Planning an Accessible Event


Holding a meeting? Planning an event? One out of five of your attendees is likely to have a disability, and as many as nine percent may have a severe disability. The following information will help minimize barriers the event design may pose when hosting a guest with a disability. Event planners are responsible for planning and providing for the accessibility needs of participants with disabilities at any event sponsored on behalf of the University. The Americans with Disability Act (ADA) Coordinator's office is available to assist members of The Ohio State University community in planning events. You can contact the ADA Coordinator's office at 614-292-6207 or  

Why do Events Need to be Accessible?

The Ohio State University is obligated by federal and state laws to ensure program accessibility to persons with disabilities, provide reasonable accommodations to afford access, remove barriers to full participation, and modify policies, practices, or procedures as necessary to afford access for an individual. Additionally, it is simply the right thing to do and enhances the ability for all to participate. 

Plan and Ask Early

One size never fits all, and no two events—or attendees—are the same. Since there is no single way to provide accessibility, it is important to explore options and to consult with the individual making the request to determine the most appropriate accommodations. There is no substitute for asking participants early in the planning process to let you know what they need. All events should have someone designated to be responsible for accommodations as well as help with seating, ensuring captioning and other technology is working, maintaining clear pathways, or other needs. 


When budgeting for meetings or conferences, don’t forget to list accommodating people with disabilities as a budget item. For instance, you may need a sign language interpreter, captionist, assistive listening devices, or media in an alternate format (e.g., handouts in large print or Braille). If you are hosting an event that is open to the public and/or you have financial needs, support may be available through the ADA Coordinator's office.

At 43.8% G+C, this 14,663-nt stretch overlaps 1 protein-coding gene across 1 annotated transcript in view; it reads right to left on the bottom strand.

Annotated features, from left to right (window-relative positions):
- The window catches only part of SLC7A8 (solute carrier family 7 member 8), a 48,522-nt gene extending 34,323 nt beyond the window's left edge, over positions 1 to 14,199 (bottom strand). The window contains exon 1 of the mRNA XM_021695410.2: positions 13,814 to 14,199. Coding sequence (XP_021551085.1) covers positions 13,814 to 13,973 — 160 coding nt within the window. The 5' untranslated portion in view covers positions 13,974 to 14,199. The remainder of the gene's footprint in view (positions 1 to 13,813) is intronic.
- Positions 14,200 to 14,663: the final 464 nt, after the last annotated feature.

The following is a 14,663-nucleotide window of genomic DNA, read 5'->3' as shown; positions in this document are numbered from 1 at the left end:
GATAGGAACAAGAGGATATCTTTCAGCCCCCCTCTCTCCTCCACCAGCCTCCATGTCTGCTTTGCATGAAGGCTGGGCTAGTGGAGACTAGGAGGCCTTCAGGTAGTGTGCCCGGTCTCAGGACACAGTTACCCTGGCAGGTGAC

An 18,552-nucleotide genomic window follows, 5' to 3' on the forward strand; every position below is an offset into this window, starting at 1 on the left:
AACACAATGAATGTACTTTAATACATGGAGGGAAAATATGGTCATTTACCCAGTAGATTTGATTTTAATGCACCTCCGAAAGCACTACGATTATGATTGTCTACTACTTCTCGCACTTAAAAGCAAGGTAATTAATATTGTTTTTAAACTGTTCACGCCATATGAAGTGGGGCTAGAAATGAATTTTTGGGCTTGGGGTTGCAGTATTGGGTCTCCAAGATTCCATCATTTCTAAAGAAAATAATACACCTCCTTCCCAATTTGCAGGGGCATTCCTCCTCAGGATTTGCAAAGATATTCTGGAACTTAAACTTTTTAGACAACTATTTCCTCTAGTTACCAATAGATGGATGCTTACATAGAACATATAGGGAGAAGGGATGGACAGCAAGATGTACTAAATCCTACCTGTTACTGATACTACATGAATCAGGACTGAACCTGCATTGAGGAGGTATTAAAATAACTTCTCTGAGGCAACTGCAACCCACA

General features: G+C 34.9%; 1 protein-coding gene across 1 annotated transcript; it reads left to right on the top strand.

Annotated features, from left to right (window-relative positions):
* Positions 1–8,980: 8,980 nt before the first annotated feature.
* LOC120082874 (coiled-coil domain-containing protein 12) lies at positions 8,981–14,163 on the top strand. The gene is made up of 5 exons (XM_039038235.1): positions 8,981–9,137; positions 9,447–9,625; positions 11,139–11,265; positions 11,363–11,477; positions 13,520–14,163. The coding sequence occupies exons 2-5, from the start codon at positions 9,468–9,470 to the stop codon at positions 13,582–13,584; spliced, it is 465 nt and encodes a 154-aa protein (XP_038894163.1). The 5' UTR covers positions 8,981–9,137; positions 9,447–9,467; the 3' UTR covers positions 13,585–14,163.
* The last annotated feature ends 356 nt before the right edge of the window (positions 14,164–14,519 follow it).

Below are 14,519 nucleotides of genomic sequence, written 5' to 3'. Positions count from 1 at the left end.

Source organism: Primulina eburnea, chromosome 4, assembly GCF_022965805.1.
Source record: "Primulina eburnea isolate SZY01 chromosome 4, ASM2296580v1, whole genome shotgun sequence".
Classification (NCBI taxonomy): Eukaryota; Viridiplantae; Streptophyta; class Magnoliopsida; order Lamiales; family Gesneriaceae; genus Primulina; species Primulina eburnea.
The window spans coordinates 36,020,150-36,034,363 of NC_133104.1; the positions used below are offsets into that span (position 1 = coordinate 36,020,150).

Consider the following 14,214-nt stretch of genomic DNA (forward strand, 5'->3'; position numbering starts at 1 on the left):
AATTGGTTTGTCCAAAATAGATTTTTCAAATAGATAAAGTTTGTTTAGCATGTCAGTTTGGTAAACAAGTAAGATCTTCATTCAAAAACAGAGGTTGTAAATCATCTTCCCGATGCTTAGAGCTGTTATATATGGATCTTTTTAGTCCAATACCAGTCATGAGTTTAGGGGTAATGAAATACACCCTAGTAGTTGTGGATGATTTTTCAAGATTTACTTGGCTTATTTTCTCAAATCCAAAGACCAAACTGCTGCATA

Use an Accommodation Statement

Let participants know up front that accommodations can be made for a variety of needs. Including an accommodation statement on all of your communication (registration forms, flyers, e-mail, advertisements, etc.) will help you communicate this clearly, frequently, and is the expectation for all events. Feel free to use the below examples: 

  • To ask questions about accessibility or request accommodations, please contact (name) at (include phone and an email address so that someone with a hearing or verbal disability can make inquiries). At least two weeks' advance notice will help us to provide seamless access. 
  • We strive to host inclusive, accessible events that enable all individuals, including individuals with disabilities, to engage fully. To request an accommodation or for inquiries about accessibility, please contact (name) at (phone and email). 

Make the Entire Event Inclusive and Enjoyable

When planning social functions and meals, you must allow individuals to bring personal assistance at no additional cost if needed as an accommodation. All participants should also be able to sit in the same area. If there is a buffet, have servers available to assist, since buffets can be particularly difficult for persons with mobility or visual impairments. If outside entertainment or transportation is on the agenda, make sure it is accessible to all participants. 

Conduct an on-site visit to the event facility to determine if there are barriers to accessibility. Even when a facility says it complies with the ADA, you need to check to ensure that there are no last-minute surprises. Consider barriers that may affect those with a wide range of disabilities (e.g., visual, hearing, and mobility) in a wide range of areas, including: 

  • Parking, hotel shuttles, public transportation 
  • Restrooms 
  • Entrances and interior doorways: width, ramps, automatic door openers 
  • Signage: location of accessible bathrooms, entrances 
  • Corridors, doorways, and aisles: width for wheelchair access 
  • Elevators: easy access from the event 
  • Sleeping rooms - If needed for the event, confirm that accessible rooms are available for guests 
  • Meeting rooms/meal areas: extra capacity and table space for wheelchairs and assistance animals, space for a clear line of sight to the interpreter/captionist 
  • Dining facilities and catering: ability to accommodate dietary restrictions 
  • A quiet break space with extra capacity 
  • Toileting space for assistance animals  

Presentations and Materials 

As the event planner, you will want to work with invited speakers and presenters to ensure that presentations and materials are accessible to people with disabilities. 

  • Ask the presenter(s) to provide a copy of the presentation materials well in advance to allow for preparation of alternative format versions (large print, Braille, etc.) and to provide to interpreters or captioners.  
  • Presenters, facilitators, speakers should always face the audience when speaking and use a microphone. 
  • Presenters should describe any images or graphs that are relevant to the presentation. 
  • Videos to be used during the presentation should be captioned in advance.  
  • If using slides, be sure they are completely legible, with large print and sharp, contrasting colors; the presenter should also allow adequate time for the audience to read the visual aids. 
  • Be prepared to provide materials to attendees in advance of the event.